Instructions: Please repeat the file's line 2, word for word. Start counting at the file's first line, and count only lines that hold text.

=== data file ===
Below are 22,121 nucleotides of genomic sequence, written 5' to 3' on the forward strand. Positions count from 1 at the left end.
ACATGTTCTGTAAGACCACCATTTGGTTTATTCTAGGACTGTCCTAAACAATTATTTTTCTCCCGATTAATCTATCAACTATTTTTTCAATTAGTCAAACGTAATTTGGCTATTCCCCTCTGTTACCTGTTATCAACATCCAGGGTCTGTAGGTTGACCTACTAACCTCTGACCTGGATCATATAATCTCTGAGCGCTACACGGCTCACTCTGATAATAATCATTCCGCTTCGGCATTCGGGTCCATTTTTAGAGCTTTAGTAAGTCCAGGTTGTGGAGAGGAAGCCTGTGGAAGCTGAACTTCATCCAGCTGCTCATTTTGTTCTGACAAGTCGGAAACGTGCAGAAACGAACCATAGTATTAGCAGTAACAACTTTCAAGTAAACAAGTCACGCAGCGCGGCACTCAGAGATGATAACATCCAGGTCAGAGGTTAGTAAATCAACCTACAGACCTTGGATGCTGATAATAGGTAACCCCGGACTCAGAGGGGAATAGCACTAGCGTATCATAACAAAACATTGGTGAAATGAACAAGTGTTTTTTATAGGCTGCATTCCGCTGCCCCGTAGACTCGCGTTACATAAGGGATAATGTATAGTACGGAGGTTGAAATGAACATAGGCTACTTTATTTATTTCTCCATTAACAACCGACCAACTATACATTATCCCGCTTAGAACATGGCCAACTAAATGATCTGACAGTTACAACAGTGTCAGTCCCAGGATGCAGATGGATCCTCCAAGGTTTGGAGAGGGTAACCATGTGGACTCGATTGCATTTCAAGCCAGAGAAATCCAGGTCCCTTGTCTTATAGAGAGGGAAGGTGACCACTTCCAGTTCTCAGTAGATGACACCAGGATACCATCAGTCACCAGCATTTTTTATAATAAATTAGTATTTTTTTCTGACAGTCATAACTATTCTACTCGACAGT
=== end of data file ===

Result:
ACATGTTCTGTAAGACCACCATTTGGTTTATTCTAGGACTGTCCTAAACAATTATTTTTCTCCCGATTAATCTATCAACTATTTTTTCAATTAGTCAAACGTAATTTGGCTATTCCCCTCTGTTACCTGTTATCAACATCCAGGGTCTGTAGGTTGACCTACTAACCTCTGACCTGGATCATATAATCTCTGAGCGCTACACGGCTCACTCTGATAATAATCATTCCGCTTCGGCATTCGGGTCCATTTTTAGAGCTTTAGTAAGTCCAGGTTGTGGAGAGGAAGCCTGTGGAAGCTGAACTTCATCCAGCTGCTCATTTTGTTCTGACAAGTCGGAAACGTGCAGAAACGAACCATAGTATTAGCAGTAACAACTTTCAAGTAAACAAGTCACGCAGCGCGGCACTCAGAGATGATAACATCCAGGTCAGAGGTTAGTAAATCAACCTACAGACCTTGGATGCTGATAATAGGTAACCCCGGACTCAGAGGGGAATAGCACTAGCGTATCATAACAAAACATTGGTGAAATGAACAAGTGTTTTTTATAGGCTGCATTCCGCTGCCCCGTAGACTCGCGTTACATAAGGGATAATGTATAGTACGGAGGTTGAAATGAACATAGGCTACTTTATTTATTTCTCCATTAACAACCGACCAACTATACATTATCCCGCTTAGAACATGGCCAACTAAATGATCTGACAGTTACAACAGTGTCAGTCCCAGGATGCAGATGGATCCTCCAAGGTTTGGAGAGGGTAACCATGTGGACTCGATTGCATTTCAAGCCAGAGAAATCCAGGTCCCTTGTCTTATAGAGAGGGAAGGTGACCACTTCCAGTTCTCAGTAGATGACACCAGGATACCATCAGTCACCAGCATTTTTTATAATAAATTAGTATTTTTTTCTGACAGTCATAACTATTCTACTCGACAGT